4. The administrator finds that Algorithm A is currently supported by the cryptographic system and subsequently reconfigures the cryptographic system to remove Algorithm A from the supported algorithms.
  5. An updated set of algorithms that are supported by the cryptographic system moving forward are shown, which indicates the administrator has successfully removed Algorithm A from the supported algorithms. By this step the cryptographic system has successfully responded to the vulnerability with a quick configuration change, a capability possible due to its cryptographic agility. The next steps show how these changes effect future interactions between this cryptographic system and a remote server.
  6. There is an initial interaction between a remote server and the cryptographic system where the first step is to agree on which cryptographic algorithm to use in their communications. The remote server has sent a list of the algorithms they can support.
  7. The cryptographic system responds to the remote server with the sub-list containing the algorithms which they also support. That sub-list does not contain Algorithm A as the cryptographic system no longer supports it after the administrator’s change.
  8. The remote server then selects one of the common algorithms from the sub-list it received from the cryptographic system to use moving forward in their interactions.

What cryptography should I be using now?

When selecting a vendor, ensure they use standardized cryptography with an implementation certified under an independent assurance program (e.g. Cryptographic Module Validation Program [CMVP] and Common Criteria [CC]). Guidance on cryptographic algorithms and protocols can be found in two publications from the Cyber Centre: Cryptographic Algorithms for UNCLASSIFIED, PROTECTED A, and PROTECTED B Information (ITSP.40.111) and Guidance on Securely Configuring Network Protocols (ITSP.40.062). These documents will provide guidance on the transition to quantum-safe cryptography once it is standardized.

Does my organization support cryptographic agility?

To determine whether the products currently deployed in your organization are cryptographically agile, you should complete the following actions:

  1. Create an inventory of your products that use cryptography.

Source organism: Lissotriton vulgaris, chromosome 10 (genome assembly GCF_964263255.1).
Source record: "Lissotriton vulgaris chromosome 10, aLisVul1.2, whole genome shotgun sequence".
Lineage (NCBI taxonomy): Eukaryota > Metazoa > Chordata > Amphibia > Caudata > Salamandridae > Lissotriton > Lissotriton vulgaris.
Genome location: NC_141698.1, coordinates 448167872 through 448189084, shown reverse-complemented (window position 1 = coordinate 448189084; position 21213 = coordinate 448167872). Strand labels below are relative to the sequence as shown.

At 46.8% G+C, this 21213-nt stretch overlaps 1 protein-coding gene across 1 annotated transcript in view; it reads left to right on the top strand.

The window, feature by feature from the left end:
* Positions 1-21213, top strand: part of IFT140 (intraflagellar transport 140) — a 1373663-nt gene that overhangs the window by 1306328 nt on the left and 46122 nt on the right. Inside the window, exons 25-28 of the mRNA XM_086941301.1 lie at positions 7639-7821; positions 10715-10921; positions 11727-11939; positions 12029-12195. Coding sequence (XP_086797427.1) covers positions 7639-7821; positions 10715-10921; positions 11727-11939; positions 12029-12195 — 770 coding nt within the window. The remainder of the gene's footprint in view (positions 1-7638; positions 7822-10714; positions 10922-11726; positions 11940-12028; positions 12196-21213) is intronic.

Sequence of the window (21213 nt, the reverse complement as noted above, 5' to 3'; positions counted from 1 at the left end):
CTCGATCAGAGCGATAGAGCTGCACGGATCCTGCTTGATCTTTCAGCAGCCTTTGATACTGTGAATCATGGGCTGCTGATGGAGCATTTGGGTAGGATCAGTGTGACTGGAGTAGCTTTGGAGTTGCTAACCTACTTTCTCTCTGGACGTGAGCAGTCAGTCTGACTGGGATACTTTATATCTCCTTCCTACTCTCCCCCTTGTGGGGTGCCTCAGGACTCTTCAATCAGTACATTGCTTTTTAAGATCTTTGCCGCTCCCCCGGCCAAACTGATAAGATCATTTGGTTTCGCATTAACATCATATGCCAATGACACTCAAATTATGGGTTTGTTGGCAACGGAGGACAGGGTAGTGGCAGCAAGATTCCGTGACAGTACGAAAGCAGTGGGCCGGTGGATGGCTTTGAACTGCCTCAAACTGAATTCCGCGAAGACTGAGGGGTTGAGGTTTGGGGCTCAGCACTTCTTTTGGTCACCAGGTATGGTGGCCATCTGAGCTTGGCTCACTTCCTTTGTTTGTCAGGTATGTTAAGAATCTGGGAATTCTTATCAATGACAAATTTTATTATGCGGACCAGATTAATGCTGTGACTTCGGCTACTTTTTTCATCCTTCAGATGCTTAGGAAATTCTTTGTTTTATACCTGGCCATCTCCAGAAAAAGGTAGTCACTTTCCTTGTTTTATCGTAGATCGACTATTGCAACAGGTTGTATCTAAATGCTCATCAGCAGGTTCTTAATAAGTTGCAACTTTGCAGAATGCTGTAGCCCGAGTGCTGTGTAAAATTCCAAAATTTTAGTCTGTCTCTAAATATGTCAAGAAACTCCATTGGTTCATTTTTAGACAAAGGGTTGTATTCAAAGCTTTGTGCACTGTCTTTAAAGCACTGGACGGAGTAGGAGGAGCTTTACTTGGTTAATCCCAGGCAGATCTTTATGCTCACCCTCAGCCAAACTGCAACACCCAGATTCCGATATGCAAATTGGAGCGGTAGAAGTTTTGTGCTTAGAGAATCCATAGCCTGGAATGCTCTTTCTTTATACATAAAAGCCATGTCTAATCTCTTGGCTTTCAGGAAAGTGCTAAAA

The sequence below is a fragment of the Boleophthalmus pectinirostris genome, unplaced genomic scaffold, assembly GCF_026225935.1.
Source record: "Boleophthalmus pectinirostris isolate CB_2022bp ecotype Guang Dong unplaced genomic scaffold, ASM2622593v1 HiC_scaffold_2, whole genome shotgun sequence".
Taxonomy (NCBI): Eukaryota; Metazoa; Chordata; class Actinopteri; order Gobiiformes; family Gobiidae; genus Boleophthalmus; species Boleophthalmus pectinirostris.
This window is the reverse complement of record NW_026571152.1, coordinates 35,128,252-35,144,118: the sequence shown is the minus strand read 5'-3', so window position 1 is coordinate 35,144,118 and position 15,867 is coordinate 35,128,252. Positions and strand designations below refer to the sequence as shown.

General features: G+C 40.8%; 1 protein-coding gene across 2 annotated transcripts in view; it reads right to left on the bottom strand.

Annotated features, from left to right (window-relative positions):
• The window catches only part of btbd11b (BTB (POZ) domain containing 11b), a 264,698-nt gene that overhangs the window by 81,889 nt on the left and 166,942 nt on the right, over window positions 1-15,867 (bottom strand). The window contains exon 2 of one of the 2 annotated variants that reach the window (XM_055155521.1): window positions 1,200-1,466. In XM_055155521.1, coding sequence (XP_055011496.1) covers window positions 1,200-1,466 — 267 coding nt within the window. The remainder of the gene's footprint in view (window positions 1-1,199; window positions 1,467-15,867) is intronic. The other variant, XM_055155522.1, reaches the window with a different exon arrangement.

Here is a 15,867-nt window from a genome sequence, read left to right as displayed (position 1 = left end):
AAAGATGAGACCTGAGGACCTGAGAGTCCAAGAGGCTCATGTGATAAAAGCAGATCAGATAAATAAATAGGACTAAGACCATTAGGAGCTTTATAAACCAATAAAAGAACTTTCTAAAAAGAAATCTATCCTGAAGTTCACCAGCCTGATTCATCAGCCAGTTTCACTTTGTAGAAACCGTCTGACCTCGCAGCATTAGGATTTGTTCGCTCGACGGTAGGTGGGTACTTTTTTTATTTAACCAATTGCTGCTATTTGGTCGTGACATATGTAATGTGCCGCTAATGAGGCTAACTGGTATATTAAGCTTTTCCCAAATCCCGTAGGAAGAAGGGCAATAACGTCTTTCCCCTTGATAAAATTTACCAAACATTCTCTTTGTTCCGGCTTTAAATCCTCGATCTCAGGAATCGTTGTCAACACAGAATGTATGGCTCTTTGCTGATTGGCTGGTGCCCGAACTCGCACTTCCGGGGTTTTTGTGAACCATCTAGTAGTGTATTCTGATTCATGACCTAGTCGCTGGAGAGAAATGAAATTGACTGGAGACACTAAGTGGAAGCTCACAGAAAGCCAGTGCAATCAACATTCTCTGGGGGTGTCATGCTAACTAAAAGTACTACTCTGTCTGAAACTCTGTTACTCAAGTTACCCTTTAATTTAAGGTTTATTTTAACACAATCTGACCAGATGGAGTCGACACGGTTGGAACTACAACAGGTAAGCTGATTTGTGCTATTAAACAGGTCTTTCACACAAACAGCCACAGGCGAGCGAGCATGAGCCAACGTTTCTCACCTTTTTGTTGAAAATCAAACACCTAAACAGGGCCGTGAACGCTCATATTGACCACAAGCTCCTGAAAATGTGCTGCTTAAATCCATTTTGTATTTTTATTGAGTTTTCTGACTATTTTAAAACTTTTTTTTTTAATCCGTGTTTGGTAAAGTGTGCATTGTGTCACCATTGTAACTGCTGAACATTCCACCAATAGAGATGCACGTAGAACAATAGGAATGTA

2. Ask your product vendors how they support cryptographic agility. If they do not, request details on their plans to implement agility in future releases.
  3. Confirm whether your vendors use standardized, validated cryptography (e.g. validated modules under the Cryptographic Module Validation Program) in current and future agile products.
  4. Determine if your organization has policies and procedures in place in your IT change management activities to support cryptographic agility.

Creating an inventory of all the cryptography used in a large enterprise may be challenging. There is likely cryptography within products that you aren’t aware of.

Some vendors offer products for enterprises that can scan systems or networks and report on cryptography that may need to be replaced. Standard security considerations and practices should be followed when deploying tools that monitor sensitive components like those employing cryptography.

Becoming cryptographically agile

We recommend your organization take the following steps to help become cryptographically agile:

  1. Inventory your products that use cryptography.
  2. Implement new policies and procedures in your IT change management activities to maintain this inventory on an on-going basis and manage any configuration changes related to cryptographic agility.
  3. Ask the vendors of your cryptographic products if they support cryptographic agility. Understand their software and firmware upgrade policies and procedures for any necessary large agility updates.
  4. Develop a transition plan for any non-agile products, including any legacy cryptography, to upgrade to products that support cryptographic agility.
  5. Create a procurement policy to ensure cryptographic agility is considered in future purchases.
  6. Ensure your agility plan uses standardized cryptographic algorithms such as those recommended in ITSP.40.111 and ITSP.40.062 and that the implementations of the cryptographic algorithms have been validated under the Cryptographic Module Validation Program.